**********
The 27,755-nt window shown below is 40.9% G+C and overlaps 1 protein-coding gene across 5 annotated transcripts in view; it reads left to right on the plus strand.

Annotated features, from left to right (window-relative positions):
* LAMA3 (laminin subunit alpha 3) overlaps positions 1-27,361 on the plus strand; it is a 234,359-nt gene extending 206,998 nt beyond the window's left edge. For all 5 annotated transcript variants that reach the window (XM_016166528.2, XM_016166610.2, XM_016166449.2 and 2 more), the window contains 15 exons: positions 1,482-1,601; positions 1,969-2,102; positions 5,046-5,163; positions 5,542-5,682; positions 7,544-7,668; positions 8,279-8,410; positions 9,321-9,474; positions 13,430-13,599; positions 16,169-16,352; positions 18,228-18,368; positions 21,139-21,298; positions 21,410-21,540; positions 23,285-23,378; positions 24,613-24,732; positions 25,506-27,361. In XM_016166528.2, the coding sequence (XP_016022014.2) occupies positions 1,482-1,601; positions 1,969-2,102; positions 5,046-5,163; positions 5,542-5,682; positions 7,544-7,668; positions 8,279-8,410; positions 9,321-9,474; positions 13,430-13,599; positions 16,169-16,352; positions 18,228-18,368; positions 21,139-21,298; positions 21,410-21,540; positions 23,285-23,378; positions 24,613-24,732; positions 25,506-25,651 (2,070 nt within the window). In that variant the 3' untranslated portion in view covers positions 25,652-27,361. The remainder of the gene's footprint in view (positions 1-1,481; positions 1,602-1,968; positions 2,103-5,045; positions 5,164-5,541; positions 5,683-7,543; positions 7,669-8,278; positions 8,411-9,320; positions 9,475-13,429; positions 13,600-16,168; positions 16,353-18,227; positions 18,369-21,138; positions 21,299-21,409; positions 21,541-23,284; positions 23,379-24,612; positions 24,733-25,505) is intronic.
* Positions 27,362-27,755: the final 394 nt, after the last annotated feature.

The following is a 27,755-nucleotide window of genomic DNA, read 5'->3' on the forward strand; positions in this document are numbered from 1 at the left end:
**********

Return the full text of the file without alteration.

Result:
The 27,755-nt window shown below is 40.9% G+C and overlaps 1 protein-coding gene across 5 annotated transcripts in view; it reads left to right on the plus strand.

Annotated features, from left to right (window-relative positions):
* LAMA3 (laminin subunit alpha 3) overlaps positions 1-27,361 on the plus strand; it is a 234,359-nt gene extending 206,998 nt beyond the window's left edge. For all 5 annotated transcript variants that reach the window (XM_016166528.2, XM_016166610.2, XM_016166449.2 and 2 more), the window contains 15 exons: positions 1,482-1,601; positions 1,969-2,102; positions 5,046-5,163; positions 5,542-5,682; positions 7,544-7,668; positions 8,279-8,410; positions 9,321-9,474; positions 13,430-13,599; positions 16,169-16,352; positions 18,228-18,368; positions 21,139-21,298; positions 21,410-21,540; positions 23,285-23,378; positions 24,613-24,732; positions 25,506-27,361. In XM_016166528.2, the coding sequence (XP_016022014.2) occupies positions 1,482-1,601; positions 1,969-2,102; positions 5,046-5,163; positions 5,542-5,682; positions 7,544-7,668; positions 8,279-8,410; positions 9,321-9,474; positions 13,430-13,599; positions 16,169-16,352; positions 18,228-18,368; positions 21,139-21,298; positions 21,410-21,540; positions 23,285-23,378; positions 24,613-24,732; positions 25,506-25,651 (2,070 nt within the window). In that variant the 3' untranslated portion in view covers positions 25,652-27,361. The remainder of the gene's footprint in view (positions 1-1,481; positions 1,602-1,968; positions 2,103-5,045; positions 5,164-5,541; positions 5,683-7,543; positions 7,669-8,278; positions 8,411-9,320; positions 9,475-13,429; positions 13,600-16,168; positions 16,353-18,227; positions 18,369-21,138; positions 21,299-21,409; positions 21,541-23,284; positions 23,379-24,612; positions 24,733-25,505) is intronic.
* Positions 27,362-27,755: the final 394 nt, after the last annotated feature.

The following is a 27,755-nucleotide window of genomic DNA, read 5'->3' on the forward strand; positions in this document are numbered from 1 at the left end: